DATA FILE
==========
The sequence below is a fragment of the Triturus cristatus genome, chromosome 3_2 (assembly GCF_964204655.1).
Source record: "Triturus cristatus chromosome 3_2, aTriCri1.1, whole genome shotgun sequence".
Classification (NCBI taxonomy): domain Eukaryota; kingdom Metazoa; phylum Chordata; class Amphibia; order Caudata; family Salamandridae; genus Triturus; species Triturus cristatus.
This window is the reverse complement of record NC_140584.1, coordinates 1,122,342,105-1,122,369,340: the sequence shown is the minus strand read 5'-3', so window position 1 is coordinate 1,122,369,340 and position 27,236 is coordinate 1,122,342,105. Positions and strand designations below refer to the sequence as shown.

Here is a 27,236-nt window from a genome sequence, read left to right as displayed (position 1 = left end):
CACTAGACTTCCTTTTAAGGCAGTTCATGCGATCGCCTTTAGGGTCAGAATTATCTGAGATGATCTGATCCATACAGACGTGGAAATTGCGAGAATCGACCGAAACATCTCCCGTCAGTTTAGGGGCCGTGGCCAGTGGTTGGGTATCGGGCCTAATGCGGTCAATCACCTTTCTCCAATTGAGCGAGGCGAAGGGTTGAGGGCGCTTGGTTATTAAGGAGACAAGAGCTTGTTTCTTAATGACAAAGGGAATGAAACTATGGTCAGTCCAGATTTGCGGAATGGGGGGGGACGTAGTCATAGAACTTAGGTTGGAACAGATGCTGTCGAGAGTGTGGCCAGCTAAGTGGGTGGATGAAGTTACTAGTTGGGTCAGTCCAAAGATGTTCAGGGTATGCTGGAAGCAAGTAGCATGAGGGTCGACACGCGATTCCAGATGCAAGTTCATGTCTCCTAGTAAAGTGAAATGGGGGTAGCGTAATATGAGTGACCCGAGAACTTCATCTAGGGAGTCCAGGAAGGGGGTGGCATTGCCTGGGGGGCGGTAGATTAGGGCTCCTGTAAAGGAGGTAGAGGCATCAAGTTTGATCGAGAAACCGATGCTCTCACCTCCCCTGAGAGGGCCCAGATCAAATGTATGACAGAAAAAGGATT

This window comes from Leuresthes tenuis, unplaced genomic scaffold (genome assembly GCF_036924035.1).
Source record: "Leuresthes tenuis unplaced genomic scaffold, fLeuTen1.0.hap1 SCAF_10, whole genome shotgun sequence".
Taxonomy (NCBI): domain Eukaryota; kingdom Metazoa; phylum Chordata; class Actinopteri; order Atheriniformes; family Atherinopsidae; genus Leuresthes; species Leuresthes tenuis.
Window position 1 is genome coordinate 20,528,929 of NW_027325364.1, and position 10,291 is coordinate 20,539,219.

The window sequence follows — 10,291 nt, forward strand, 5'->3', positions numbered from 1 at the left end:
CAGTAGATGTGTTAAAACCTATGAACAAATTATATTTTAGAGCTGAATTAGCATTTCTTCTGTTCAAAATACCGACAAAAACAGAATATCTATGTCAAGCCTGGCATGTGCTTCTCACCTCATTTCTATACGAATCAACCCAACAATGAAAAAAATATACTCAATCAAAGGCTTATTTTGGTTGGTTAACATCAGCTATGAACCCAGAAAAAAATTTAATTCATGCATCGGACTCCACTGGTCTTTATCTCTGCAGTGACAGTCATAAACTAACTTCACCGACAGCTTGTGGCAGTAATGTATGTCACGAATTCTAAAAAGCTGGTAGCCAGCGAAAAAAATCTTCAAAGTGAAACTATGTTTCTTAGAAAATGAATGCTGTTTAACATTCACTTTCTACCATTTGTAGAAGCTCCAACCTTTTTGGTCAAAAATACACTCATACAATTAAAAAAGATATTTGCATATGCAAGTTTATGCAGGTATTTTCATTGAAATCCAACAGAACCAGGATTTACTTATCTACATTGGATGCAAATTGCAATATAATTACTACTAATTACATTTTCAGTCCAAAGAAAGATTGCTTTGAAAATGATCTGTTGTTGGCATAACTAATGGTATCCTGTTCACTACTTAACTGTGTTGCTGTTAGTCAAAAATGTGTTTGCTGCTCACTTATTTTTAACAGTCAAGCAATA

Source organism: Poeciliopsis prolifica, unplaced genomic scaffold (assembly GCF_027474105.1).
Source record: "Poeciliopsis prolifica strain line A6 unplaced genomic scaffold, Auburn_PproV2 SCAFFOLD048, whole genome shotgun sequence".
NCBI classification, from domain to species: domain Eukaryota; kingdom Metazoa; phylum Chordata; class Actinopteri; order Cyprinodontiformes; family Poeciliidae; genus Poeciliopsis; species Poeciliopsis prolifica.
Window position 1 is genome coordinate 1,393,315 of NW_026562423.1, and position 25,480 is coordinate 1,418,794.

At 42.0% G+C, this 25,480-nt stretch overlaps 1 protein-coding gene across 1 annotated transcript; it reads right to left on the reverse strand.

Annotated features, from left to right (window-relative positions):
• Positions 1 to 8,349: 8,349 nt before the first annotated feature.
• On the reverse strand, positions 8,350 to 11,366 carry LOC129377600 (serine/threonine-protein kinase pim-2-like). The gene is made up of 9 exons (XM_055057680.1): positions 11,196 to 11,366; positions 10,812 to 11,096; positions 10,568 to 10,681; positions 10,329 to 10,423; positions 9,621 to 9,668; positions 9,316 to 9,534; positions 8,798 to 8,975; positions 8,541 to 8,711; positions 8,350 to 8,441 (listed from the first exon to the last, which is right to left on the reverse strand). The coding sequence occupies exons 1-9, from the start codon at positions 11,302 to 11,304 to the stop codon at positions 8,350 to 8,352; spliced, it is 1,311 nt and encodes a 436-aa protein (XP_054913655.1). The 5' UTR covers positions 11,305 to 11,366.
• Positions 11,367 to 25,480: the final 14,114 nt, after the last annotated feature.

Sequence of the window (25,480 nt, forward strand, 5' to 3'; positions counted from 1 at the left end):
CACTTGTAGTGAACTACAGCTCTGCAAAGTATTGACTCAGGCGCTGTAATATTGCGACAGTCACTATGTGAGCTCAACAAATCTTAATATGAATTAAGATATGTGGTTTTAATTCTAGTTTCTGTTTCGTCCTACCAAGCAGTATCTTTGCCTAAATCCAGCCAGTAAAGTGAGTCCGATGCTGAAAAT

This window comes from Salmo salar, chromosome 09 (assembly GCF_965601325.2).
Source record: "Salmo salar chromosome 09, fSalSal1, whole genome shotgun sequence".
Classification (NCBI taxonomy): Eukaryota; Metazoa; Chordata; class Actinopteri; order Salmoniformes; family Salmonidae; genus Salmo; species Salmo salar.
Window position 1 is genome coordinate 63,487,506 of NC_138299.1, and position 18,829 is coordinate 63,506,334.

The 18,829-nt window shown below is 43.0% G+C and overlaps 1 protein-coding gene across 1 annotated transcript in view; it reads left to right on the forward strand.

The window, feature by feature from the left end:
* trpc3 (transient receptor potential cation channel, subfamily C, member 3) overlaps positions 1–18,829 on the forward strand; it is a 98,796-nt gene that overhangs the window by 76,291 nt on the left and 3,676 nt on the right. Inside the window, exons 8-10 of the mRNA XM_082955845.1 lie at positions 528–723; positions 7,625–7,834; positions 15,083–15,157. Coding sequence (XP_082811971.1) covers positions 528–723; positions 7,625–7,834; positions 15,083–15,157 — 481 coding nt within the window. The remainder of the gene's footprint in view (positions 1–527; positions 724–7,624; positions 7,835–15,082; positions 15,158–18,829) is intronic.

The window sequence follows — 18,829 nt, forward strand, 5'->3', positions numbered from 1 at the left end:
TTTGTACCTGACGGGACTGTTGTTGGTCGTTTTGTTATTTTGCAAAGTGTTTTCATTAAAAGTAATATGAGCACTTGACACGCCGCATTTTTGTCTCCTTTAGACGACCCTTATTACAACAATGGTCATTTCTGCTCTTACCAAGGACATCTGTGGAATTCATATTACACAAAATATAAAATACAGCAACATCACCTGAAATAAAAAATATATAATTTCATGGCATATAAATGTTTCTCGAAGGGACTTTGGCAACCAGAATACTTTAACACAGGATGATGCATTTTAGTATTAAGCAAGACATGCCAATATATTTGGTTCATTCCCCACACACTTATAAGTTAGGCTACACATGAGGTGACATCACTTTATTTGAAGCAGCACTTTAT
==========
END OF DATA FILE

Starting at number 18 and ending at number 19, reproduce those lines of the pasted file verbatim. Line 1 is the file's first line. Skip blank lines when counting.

Annotated features, from left to right (window-relative positions):
• Positions 1 to 8,349: 8,349 nt before the first annotated feature.